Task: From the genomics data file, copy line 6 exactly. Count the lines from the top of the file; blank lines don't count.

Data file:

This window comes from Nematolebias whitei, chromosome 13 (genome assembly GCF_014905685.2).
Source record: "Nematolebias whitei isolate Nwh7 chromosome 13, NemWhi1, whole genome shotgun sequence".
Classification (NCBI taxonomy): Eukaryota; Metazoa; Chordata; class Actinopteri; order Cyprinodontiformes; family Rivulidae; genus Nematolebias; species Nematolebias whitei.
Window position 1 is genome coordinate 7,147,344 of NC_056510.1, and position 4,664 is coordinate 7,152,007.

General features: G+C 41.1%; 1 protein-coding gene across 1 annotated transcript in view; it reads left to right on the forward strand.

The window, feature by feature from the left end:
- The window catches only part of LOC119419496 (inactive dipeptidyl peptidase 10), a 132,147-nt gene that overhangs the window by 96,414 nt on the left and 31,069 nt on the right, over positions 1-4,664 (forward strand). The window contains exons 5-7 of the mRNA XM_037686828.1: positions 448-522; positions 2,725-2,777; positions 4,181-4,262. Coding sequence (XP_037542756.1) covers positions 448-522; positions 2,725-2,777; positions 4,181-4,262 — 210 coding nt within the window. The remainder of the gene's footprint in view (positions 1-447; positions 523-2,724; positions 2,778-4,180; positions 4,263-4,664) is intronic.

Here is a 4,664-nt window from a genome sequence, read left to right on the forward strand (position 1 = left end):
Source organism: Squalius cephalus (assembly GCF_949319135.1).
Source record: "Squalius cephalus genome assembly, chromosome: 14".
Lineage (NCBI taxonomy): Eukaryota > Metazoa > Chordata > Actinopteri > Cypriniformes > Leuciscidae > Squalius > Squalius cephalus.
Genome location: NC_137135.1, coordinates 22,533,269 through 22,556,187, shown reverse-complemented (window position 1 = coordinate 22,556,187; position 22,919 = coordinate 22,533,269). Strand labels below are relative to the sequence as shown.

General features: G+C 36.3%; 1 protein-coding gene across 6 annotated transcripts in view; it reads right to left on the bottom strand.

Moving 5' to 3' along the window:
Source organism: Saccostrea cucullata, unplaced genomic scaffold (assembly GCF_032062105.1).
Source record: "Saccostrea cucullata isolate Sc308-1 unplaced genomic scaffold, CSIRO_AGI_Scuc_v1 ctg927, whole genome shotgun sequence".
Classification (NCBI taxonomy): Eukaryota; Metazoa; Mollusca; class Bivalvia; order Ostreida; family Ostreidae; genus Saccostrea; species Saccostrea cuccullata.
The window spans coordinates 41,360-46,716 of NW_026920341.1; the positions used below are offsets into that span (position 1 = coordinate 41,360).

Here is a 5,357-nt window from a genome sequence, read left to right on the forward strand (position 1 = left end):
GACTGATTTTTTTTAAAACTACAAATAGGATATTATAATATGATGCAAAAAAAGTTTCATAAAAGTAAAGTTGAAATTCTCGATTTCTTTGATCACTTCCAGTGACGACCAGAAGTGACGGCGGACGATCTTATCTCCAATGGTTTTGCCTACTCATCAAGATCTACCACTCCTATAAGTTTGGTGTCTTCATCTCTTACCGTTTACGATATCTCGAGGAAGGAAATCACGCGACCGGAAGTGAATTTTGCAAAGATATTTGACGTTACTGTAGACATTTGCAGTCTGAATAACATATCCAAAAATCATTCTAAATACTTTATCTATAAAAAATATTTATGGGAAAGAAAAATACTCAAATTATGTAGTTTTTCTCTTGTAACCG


The window, feature by feature from the left end: